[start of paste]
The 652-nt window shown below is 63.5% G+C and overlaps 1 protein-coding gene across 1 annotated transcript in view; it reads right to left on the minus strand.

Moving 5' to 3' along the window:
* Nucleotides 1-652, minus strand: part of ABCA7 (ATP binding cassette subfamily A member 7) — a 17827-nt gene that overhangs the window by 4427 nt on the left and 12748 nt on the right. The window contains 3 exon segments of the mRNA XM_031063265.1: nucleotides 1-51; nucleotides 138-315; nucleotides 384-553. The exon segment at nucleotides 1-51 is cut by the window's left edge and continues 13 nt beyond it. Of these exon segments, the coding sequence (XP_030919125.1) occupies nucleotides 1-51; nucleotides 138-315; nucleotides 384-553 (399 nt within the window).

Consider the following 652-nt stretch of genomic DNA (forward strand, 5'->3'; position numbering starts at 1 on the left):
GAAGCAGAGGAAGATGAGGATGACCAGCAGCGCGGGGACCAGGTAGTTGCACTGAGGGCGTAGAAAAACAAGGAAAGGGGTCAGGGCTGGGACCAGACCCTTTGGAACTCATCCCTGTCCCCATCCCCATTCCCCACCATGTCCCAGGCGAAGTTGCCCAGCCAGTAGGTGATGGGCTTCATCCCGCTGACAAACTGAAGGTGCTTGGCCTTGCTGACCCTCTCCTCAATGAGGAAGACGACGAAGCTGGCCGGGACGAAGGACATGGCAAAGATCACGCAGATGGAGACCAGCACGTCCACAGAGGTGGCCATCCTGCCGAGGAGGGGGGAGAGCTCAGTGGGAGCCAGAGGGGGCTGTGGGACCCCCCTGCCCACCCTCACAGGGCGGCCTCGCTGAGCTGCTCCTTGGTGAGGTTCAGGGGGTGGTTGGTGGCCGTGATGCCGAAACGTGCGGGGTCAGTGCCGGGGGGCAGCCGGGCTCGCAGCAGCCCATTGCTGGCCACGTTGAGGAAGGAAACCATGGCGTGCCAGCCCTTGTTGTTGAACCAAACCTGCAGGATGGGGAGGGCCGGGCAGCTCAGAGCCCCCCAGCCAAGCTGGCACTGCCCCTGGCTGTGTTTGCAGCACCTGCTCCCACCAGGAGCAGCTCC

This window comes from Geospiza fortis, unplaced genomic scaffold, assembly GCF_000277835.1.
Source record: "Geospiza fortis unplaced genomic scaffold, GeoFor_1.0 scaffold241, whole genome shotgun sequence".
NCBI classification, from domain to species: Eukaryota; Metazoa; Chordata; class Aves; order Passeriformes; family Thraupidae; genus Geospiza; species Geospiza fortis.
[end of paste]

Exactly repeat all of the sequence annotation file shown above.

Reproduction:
The 652-nt window shown below is 63.5% G+C and overlaps 1 protein-coding gene across 1 annotated transcript in view; it reads right to left on the minus strand.

Moving 5' to 3' along the window:
* Nucleotides 1-652, minus strand: part of ABCA7 (ATP binding cassette subfamily A member 7) — a 17827-nt gene that overhangs the window by 4427 nt on the left and 12748 nt on the right. The window contains 3 exon segments of the mRNA XM_031063265.1: nucleotides 1-51; nucleotides 138-315; nucleotides 384-553. The exon segment at nucleotides 1-51 is cut by the window's left edge and continues 13 nt beyond it. Of these exon segments, the coding sequence (XP_030919125.1) occupies nucleotides 1-51; nucleotides 138-315; nucleotides 384-553 (399 nt within the window).

Consider the following 652-nt stretch of genomic DNA (forward strand, 5'->3'; position numbering starts at 1 on the left):
GAAGCAGAGGAAGATGAGGATGACCAGCAGCGCGGGGACCAGGTAGTTGCACTGAGGGCGTAGAAAAACAAGGAAAGGGGTCAGGGCTGGGACCAGACCCTTTGGAACTCATCCCTGTCCCCATCCCCATTCCCCACCATGTCCCAGGCGAAGTTGCCCAGCCAGTAGGTGATGGGCTTCATCCCGCTGACAAACTGAAGGTGCTTGGCCTTGCTGACCCTCTCCTCAATGAGGAAGACGACGAAGCTGGCCGGGACGAAGGACATGGCAAAGATCACGCAGATGGAGACCAGCACGTCCACAGAGGTGGCCATCCTGCCGAGGAGGGGGGAGAGCTCAGTGGGAGCCAGAGGGGGCTGTGGGACCCCCCTGCCCACCCTCACAGGGCGGCCTCGCTGAGCTGCTCCTTGGTGAGGTTCAGGGGGTGGTTGGTGGCCGTGATGCCGAAACGTGCGGGGTCAGTGCCGGGGGGCAGCCGGGCTCGCAGCAGCCCATTGCTGGCCACGTTGAGGAAGGAAACCATGGCGTGCCAGCCCTTGTTGTTGAACCAAACCTGCAGGATGGGGAGGGCCGGGCAGCTCAGAGCCCCCCAGCCAAGCTGGCACTGCCCCTGGCTGTGTTTGCAGCACCTGCTCCCACCAGGAGCAGCTCC

This window comes from Geospiza fortis, unplaced genomic scaffold, assembly GCF_000277835.1.
Source record: "Geospiza fortis unplaced genomic scaffold, GeoFor_1.0 scaffold241, whole genome shotgun sequence".
NCBI classification, from domain to species: Eukaryota; Metazoa; Chordata; class Aves; order Passeriformes; family Thraupidae; genus Geospiza; species Geospiza fortis.